Another idea is (there is a link to a list on the page I posted) we could all support the companies who are giving (where possible) for instance there are a lot of Bakers Delight bakeries giving away product to pensioners ( last 30 min of trading with pension cards) we could try putting pressure on non participating stores.

Bucca said...

I agree on the younger generation but what about the people who have reached their 40s only to discover they are no longer eligible! my father is eligible but my mother won't be and others her age.
Thankfully my mother won't have such worries but other women her age who have stayed home to raise their families etc are now left in the dark.

Super Kawaii Mama said...

M.E: Oh dear, sorry about that. But at least you are an active part of the solution, so well done.
Bucca: Thanks for all that info. I had heard that there are some companies trying to do what they can. I really feel like I want to do something that makes a personal connection so I'll let you know how that goes. Quite a few of my friends are in the same position as your mother too.

the likkle girl who wurves pwetty things said...

Dear Mama,
I hear you. When I was younger, I've always thought that my parents are "age-less" and will always be around. But as I got older, I know that that's not the case so I try to be as good as I can now, hoping my good behaviour will add a few years, to even out those that I might have taken away when I was a rebellious youth causing them heartaches.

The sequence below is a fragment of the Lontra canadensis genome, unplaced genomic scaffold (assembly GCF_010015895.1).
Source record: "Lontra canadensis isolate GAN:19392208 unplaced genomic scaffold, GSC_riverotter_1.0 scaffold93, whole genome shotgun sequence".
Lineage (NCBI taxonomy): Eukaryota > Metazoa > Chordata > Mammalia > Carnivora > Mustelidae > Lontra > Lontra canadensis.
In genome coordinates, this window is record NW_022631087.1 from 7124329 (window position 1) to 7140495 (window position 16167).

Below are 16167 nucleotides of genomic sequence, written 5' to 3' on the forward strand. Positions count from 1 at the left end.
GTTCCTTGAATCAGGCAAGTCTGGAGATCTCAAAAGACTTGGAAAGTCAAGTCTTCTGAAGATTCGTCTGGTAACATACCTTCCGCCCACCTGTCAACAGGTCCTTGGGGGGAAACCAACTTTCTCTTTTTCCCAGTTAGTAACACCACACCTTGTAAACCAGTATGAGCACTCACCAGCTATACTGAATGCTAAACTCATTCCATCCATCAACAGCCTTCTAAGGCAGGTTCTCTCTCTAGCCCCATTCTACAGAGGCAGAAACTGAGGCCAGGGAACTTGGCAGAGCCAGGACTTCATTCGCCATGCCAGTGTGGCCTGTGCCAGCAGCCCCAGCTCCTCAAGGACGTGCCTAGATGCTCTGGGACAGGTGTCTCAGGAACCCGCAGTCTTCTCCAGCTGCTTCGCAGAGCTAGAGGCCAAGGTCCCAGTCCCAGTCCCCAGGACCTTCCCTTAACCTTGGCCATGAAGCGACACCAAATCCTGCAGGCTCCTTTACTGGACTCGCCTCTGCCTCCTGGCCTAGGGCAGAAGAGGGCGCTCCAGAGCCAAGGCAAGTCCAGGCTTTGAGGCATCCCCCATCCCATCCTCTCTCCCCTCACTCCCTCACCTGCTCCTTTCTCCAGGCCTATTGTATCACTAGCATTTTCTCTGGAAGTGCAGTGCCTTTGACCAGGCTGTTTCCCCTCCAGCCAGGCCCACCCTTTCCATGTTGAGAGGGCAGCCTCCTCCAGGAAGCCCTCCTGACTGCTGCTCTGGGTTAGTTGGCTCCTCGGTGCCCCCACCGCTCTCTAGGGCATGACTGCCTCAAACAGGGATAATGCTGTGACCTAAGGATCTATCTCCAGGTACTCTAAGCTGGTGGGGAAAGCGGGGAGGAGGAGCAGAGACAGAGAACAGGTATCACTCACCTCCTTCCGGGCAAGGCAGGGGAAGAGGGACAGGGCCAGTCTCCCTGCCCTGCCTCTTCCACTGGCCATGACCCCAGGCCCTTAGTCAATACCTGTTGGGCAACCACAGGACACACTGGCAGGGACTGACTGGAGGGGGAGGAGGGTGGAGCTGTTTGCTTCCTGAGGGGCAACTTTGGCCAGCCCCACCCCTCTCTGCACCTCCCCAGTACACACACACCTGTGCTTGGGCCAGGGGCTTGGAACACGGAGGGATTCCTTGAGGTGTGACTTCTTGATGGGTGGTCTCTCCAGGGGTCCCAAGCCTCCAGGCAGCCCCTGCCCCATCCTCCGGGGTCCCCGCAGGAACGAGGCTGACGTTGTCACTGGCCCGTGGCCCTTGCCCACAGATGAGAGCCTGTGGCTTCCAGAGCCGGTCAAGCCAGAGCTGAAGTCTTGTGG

On the subject of care for the aged, I think a lot needs to be done for the mentally-ill and homeless in this country too.

Hammie said...

My surviving two grandparents are much loved and still living independently in a groundfloor condo, in the same street where they have lived for 60 years. And I am blessed to say my sisters on that side of the world visit them regularly, and bring them to stay. and enjoy having them I might add.

I don't have the energy to commit to any regular volunteering (2 x Special Kids) but I do "Flag Days" for Depression Awareness, Cancer, Downes and The Carer's; and I always notice that the elderly folk NEVER pass without buying a daisy or daff or ribbon; however hard up they may seem. They always want to pass the time of day with you which is nice; and you can get a buzz out of giving them a lift and listening for a while.
(I won't even comment on the folks with the designer shopping bags who pretend they can't see you and pass)
The Carer's really get me, because even though I am one, I care for children. Whereas the majority of carer's are looking after the person they went on honeymoon with, who they now have to take to the toilet or worse. And they are so isolated. I see them at meetings and cannot contemplate how they cope with an absence of information technology; the thing the keeps me alive and out of the Stress Ward.